An engagement is an exhilarating time in any bride-to-be’s life — but an impending wedding can also be stressful. Even the thought of a bridal shower might seem like too much. Many impending brides insist they don’t want a shower, either because they don’t want the obligation, don’t want the stress, or the thought of a shower sounds dull. So how can you throw a great bridal shower for your best friend? You do a little planning! Here’s a guide to help get you started.
Pick Your Date
A good rule of thumb for a bridal shower is two months before the wedding. However, the earlier you can set the date, the better. The closer the wedding looms, the more stressed and short on time the bride-to-be is likely to get.
Pick Your Guests
When putting together a guest list, the best course of action is to keep it simple and manageable. Worry less about snubbing people and more about staying within your comfort zone. If your bridal shower is a surprise, you have a different challenge ahead of you. Pick the guests you think the bride will most enjoy spending time with.
Find a Venue and Theme
Before you can send out any invitations, you’ll have to find a venue. Depending on your ambition (and budget), this can be anywhere from a relative’s house to a restaurant for a wine-and-cheese tasting. This is also the time to think about themes: will you go with something retro? What kind of bridal shower decorations will you choose? Will there be floral arrangements? A balloon arch? A mimosa bar? These are all things to think about before making those reservations (which you should make as soon as you can).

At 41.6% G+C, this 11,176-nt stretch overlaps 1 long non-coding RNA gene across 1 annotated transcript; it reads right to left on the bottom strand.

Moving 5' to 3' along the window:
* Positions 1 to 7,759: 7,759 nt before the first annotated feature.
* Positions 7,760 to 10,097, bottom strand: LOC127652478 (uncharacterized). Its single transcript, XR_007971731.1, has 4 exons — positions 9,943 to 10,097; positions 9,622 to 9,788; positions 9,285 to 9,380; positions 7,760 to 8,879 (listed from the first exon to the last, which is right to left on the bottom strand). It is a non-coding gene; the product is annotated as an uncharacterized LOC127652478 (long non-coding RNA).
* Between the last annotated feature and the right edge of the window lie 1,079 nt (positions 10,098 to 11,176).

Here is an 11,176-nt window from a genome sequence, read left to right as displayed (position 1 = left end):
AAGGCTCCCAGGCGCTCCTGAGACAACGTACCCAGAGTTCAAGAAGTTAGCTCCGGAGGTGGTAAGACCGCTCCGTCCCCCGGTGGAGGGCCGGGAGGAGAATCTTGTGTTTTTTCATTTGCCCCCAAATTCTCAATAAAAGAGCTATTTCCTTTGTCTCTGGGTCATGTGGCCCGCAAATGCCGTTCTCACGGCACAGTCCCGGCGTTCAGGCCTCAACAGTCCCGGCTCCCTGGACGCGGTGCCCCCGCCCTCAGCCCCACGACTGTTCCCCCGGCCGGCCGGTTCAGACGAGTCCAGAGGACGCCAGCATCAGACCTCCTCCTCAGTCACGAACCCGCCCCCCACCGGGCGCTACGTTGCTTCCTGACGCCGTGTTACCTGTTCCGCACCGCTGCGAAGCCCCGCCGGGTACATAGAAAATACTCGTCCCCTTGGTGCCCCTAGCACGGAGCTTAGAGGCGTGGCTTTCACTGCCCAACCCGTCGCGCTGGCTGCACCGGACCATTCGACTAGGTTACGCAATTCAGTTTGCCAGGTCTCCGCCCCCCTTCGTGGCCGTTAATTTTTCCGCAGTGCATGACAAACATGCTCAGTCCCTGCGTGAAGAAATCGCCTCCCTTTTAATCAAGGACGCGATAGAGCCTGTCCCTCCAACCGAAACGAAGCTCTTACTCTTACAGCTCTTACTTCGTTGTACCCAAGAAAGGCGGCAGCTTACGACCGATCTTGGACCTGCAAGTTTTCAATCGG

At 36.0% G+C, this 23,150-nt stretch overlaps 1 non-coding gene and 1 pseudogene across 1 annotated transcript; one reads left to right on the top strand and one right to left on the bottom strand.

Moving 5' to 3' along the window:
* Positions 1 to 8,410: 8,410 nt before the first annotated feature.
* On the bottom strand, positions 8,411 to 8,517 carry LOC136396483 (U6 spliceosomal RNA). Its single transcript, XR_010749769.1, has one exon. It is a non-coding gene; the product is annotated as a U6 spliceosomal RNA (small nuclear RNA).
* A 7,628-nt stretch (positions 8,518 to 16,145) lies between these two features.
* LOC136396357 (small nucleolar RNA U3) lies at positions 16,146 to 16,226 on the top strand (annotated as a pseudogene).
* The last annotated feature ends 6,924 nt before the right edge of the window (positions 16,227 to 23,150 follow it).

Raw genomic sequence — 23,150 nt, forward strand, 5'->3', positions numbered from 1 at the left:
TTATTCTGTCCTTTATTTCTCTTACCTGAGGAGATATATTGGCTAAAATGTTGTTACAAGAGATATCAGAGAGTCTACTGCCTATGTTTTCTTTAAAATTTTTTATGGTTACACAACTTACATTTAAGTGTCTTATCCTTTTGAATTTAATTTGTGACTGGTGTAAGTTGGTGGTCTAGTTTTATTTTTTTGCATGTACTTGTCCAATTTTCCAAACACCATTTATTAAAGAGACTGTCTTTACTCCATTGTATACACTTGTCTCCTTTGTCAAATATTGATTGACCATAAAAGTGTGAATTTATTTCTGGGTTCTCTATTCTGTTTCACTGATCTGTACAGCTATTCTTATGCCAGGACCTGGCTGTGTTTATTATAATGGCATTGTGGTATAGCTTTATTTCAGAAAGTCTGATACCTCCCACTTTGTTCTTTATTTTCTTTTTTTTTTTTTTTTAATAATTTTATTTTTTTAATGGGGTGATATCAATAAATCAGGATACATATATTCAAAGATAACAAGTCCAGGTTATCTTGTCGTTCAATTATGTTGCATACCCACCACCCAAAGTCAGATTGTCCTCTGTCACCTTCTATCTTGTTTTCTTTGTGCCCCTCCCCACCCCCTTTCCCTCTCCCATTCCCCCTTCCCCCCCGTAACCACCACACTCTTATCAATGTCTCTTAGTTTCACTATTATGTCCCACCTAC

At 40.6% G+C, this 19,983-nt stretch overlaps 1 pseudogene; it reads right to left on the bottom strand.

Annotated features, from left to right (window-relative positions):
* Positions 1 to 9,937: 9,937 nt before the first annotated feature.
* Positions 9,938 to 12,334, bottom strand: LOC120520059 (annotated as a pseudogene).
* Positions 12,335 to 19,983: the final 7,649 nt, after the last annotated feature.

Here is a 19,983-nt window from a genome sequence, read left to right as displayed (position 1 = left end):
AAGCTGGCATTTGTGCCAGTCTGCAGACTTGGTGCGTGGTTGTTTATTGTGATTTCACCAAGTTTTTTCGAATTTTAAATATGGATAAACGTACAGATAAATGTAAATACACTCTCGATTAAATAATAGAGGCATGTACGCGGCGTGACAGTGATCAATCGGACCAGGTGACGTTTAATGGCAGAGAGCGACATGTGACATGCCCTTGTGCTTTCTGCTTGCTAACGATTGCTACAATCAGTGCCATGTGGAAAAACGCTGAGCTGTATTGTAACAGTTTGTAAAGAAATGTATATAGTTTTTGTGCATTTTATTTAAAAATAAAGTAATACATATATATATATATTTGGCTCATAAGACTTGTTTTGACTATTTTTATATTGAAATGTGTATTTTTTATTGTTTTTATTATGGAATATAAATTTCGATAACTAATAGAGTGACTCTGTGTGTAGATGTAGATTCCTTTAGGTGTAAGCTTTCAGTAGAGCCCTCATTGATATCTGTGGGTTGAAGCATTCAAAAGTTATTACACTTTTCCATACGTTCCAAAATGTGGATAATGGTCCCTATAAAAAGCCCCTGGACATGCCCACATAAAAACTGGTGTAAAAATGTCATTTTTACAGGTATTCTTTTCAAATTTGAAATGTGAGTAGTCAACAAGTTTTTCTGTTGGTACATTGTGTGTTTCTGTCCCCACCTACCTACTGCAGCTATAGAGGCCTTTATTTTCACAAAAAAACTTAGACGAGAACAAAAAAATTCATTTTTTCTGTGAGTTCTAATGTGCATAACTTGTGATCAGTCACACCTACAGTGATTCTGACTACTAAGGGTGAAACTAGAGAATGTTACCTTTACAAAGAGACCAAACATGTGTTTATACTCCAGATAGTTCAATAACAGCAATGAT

Invitations should be sent out about four to six weeks before the shower takes place. When it comes to invitations, you can buy them, make personalized invitations, or a combination of both. If your shower is a surprise, make sure to inform your guest of the fact. This is also a great time to pass out registry information, if you have it available. And it never hurts to follow up with emails or phone calls to make sure there are no scheduling snags!
Once you start getting responses, you can start working up your menu (that is, if you’re not holding your shower at a restaurant or other public venue). If your guests have any special dietary needs, be sure to keep them in mind.
Gifts and Favors
Well before the shower, you should pick up your gift for the bride. The traditional rule of thumb for a bridal shower is between $30 and $50, but you can also communicate with the bridesmaids and guests about what you wish to spend. While you’re out shopping, this is also a great time to think about bridal shower favors.
Finally, you can start thinking about what kind of activities (besides gift-opening and alcohol) you want for your bridal shower. Bridal shower games don’t hold appeal for everyone, and can be a source of dread for some guests. Consider some other activities, like a wine tour, photo booth, temporary tattoos, or some other activity that will bring you together as a group.
Remember, unless your bridal shower is a surprise, there’s no harm in getting lots of feedback and input from the bride-to-be about all these details. It’s a party for her, after all, so it might as well include lots of things she’ll love! With a little ingenuity and some planning, you can create a bridal shower that will be a part of everyone’s happy memories forever.